The only thing worse than training your employees and having them leave is not training them and having them stay. — Henry Ford, Founder, Ford Motor Company.

Falls from ladders remain a serious issue in both domestic and industrial space worldwide. The Bureau of Labor Statistics report that In the US in 2020, 105 persons died 22,710 were treated for ladder related injuries. In Australia, 5 persons die and 1,600 are hospitalized annually due to falls from ladders.

Some years ago, I visited the Mandeville Regional Hospital in Central Jamaica and was shocked at the behavior of a two man painting crew, who were repainting the upper floor of the hospital building. They were violating most known principles of ladder safety. Contributing factors could have been many – lack of hazard awareness, poor or no supervision, overconfidence or others. Perhaps there could even have been the perverse thought, that despite the high risk involved, medical assistance would be readily available, given that they were working in a hospital. The risks to both painter and assistant were serious injury, permanent disability or death.

It is hard to believe that with proper training, they would have been operating this way.

What were they doing?

The task appeared to be the painting of the upper floor of the building

1. They were using a portable 25 ft. extension ladder which they moved from time to time.

2. Ladder placement was not vertical in one instance

3. The ladders was not secured in any way

4. The assistant who was at the base of the ladder, did not pay much attention to the painter until it was time to renew the paint roller

Painter at Mandeville Regional Hospital. Assistant is seated at base of ladder.

5. The painter often reached outside the rails of the ladder on both left and right sides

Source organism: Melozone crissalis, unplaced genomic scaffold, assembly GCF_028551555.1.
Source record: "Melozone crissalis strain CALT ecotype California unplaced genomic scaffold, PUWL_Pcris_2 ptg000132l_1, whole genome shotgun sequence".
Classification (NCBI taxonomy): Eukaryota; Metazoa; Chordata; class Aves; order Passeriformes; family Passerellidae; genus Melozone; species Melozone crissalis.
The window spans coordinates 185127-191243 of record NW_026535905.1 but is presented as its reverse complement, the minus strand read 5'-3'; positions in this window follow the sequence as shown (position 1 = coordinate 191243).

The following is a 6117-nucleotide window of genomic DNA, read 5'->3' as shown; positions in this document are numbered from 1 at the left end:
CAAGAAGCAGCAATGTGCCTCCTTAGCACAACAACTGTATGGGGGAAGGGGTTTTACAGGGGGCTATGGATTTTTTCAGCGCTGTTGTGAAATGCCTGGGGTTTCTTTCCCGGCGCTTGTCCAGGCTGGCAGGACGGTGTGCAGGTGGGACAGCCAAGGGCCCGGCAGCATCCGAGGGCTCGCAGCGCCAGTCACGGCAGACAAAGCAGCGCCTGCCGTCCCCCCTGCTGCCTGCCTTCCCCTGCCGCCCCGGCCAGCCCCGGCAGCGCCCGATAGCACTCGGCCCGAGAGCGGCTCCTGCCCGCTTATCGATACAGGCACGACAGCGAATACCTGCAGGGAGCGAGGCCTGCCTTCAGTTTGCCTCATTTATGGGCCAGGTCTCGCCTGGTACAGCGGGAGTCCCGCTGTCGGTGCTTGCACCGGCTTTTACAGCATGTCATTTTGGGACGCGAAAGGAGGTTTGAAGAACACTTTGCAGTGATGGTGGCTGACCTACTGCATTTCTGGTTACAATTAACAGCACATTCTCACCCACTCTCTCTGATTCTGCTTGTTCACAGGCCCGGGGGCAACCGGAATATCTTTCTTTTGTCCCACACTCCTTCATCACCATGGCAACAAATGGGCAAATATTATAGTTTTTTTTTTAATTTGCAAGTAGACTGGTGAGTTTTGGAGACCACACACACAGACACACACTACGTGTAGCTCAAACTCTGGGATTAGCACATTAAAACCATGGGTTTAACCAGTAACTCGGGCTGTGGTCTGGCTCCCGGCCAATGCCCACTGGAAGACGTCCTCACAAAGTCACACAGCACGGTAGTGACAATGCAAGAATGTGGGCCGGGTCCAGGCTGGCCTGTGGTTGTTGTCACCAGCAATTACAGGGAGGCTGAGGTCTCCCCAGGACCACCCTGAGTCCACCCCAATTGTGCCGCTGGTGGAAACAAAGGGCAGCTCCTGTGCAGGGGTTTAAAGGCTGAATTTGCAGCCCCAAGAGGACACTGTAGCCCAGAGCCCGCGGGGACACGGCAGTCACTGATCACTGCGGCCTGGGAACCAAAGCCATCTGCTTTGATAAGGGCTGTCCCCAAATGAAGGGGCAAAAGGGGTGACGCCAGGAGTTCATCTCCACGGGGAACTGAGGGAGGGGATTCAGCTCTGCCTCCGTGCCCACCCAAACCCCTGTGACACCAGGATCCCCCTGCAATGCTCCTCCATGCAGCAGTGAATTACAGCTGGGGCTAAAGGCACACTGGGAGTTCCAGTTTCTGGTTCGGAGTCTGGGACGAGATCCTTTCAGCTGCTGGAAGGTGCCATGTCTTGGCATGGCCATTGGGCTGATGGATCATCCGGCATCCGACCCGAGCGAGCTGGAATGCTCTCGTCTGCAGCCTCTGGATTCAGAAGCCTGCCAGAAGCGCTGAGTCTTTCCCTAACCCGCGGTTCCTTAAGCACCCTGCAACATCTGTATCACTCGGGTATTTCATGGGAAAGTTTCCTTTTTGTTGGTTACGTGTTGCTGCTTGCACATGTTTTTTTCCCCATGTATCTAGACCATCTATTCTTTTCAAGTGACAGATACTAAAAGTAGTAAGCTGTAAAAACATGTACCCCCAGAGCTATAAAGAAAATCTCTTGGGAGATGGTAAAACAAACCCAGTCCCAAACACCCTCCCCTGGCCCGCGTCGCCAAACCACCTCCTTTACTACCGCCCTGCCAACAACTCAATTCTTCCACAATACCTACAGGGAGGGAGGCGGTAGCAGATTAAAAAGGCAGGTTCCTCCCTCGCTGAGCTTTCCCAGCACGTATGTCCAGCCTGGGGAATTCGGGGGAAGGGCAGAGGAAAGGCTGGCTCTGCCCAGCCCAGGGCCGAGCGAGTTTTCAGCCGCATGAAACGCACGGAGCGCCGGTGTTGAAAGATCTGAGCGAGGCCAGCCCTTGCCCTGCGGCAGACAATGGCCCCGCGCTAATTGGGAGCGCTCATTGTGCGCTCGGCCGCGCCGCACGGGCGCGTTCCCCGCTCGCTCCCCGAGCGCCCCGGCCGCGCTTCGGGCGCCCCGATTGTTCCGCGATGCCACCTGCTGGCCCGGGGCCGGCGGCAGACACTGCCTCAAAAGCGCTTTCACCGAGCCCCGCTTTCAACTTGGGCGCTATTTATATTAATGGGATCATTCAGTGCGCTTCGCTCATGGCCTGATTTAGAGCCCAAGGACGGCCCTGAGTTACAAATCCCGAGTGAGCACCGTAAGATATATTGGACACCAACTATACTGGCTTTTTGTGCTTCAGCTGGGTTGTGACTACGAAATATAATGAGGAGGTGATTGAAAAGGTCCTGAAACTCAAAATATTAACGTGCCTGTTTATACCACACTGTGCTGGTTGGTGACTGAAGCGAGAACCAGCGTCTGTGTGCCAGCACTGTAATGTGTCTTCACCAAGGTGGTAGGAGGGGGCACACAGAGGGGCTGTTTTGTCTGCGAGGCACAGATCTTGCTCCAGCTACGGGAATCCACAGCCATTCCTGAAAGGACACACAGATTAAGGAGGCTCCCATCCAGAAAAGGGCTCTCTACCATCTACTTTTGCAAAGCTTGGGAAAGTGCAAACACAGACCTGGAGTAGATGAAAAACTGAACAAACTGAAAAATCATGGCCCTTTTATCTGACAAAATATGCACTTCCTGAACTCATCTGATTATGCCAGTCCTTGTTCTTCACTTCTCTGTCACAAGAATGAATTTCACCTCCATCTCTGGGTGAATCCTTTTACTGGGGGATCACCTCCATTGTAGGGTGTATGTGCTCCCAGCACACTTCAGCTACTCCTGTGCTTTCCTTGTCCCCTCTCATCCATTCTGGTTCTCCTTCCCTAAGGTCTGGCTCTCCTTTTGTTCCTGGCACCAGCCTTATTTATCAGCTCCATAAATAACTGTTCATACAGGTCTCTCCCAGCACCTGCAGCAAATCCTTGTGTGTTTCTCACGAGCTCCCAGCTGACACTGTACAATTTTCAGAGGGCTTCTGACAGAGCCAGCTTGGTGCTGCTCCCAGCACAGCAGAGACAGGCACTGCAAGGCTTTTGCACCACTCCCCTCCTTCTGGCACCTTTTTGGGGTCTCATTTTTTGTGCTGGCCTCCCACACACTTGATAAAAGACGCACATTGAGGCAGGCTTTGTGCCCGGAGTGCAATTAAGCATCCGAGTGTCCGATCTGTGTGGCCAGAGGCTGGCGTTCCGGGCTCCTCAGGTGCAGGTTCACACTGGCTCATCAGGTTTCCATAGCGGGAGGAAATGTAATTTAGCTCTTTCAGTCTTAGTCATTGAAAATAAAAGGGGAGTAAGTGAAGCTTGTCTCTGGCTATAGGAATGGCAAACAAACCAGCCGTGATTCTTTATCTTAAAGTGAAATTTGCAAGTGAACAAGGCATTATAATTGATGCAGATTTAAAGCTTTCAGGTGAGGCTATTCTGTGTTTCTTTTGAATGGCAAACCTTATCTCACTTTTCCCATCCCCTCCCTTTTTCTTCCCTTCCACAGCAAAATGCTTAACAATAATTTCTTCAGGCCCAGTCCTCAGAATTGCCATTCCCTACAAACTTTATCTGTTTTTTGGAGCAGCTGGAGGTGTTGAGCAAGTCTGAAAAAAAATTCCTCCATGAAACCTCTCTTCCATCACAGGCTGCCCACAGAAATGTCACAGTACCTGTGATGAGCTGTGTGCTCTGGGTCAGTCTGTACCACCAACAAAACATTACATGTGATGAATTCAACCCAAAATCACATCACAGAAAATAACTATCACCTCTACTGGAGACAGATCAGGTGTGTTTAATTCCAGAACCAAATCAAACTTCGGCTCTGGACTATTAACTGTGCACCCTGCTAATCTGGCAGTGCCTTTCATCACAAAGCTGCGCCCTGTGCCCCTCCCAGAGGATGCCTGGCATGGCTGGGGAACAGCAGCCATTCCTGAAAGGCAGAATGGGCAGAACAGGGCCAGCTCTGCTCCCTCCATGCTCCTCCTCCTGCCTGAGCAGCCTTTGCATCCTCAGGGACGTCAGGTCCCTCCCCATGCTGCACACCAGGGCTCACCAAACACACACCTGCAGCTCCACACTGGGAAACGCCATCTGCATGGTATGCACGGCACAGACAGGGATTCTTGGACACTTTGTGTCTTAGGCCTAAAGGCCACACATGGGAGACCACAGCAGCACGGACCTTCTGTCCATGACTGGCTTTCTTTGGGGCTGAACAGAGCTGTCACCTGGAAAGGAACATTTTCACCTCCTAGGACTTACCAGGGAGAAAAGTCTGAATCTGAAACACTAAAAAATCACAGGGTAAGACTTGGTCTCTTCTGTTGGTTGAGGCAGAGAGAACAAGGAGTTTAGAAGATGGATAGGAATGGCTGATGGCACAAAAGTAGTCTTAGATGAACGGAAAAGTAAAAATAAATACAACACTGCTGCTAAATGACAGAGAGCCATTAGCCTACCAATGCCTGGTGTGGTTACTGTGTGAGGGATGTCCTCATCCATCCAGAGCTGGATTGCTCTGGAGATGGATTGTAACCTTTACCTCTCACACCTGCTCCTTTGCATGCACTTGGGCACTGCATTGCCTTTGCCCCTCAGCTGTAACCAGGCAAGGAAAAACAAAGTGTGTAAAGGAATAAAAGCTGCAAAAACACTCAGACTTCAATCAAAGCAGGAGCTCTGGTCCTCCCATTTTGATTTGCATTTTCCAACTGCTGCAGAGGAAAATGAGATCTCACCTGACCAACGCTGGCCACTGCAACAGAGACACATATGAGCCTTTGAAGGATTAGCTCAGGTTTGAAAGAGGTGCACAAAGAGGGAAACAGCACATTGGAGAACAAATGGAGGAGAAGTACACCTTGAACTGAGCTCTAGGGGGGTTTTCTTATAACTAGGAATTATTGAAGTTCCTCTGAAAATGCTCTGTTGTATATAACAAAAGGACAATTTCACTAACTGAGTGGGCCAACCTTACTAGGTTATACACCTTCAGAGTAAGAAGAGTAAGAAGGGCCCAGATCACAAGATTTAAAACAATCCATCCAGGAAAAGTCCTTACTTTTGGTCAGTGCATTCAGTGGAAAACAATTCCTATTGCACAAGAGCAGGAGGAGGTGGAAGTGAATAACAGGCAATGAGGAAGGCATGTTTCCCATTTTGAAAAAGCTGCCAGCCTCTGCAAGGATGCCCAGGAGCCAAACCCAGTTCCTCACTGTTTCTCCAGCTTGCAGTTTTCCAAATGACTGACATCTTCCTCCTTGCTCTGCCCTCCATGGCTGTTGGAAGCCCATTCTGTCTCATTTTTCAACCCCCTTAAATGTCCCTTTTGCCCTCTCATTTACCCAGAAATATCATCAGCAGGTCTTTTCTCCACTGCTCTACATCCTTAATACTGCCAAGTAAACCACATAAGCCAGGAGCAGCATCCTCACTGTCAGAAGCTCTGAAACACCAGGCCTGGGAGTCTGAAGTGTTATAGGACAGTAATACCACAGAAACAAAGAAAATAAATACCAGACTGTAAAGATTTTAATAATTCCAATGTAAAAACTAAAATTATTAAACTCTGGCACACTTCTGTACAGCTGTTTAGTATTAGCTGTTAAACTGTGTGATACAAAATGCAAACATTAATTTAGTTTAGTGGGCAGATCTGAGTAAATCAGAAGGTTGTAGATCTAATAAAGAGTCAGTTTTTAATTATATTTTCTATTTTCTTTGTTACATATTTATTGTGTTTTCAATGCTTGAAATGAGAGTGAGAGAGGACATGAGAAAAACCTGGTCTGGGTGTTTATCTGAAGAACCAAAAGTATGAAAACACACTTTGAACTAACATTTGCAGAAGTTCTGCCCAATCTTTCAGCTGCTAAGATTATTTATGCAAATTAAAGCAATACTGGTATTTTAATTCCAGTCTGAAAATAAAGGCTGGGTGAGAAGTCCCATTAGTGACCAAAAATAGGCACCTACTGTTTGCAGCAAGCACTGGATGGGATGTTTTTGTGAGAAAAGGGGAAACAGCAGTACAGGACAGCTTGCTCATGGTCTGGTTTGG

6. The painter was distracted by his phone and was both taking and placing calls


Painter reaching for his cell phone

7. At times, two persons would be on the ladder. The paint container was kept on the ground. There were two rollers. When the active roller was depleted, the assistant would refill the inactive roller and climb hallway up the ladder where he would exchange rollers with the painter.

8. In most instance, there was the maintenance of a three points of contact, however at times all three were not with the ladder as the painter would be supported by the window sill.

Painter reaching beyond rails of ladder. One foot is on window sill.

9. Reach outside of the rails was extreme and at times most of the painter’s body mass, would have been outside the rails.

10. Reach outside the rails was for an extended period. The ladder could have been retracted/replaced for painting under the middle window. The painter chose instead to “lean into it.”

Painter reaching far to the left. Entire area under window painted in this manner.

Interestingly, there was no Supervisor with the painting crew and no one on the property, seemed particularly perturbed, by what was a highly unsafe operation.

Reports on court cases from injuries which arise from falls from ladders make interesting reading. There is the case of Desmond Anderson vs Kingston Hilton Hotel, where the claimant contends that he fell because the ladder was defective and the defendant countering that the ladder was perfect and that there were two assistants provided to secure the ladder. The court found that the ladder was not defective but that one of the assistants was not in place – and made judgement 70% for the claimant and with a 30% reduction for contributory negligence, as the claimant erred in trying to descend an unsecured ladder. Lloyd Anderson vs General satellite is also interesting. Anderson who was installing cable wires fell from a ladder and maintained that a surge of electricity caused him to fall. The court was not convinced of his story and did not believe that he had been impacted by electricity. He also was not wearing a safety belt which has been assigned to him. If he had been wearing the belt, even if he had been affected by electricity, he would not have fallen.

The lessons for managers of persons who be using ladders as a part of their job

– select employees carefully

– train and retrain

– provide safe ladders

– provide other required safety gear – boots, insulated gloves etc.

– conduct a pre-job brief

– supervise the job

– conduct a post-job brief to determine if there is a safer way to do the job next time.




About conliffews

First time blogger
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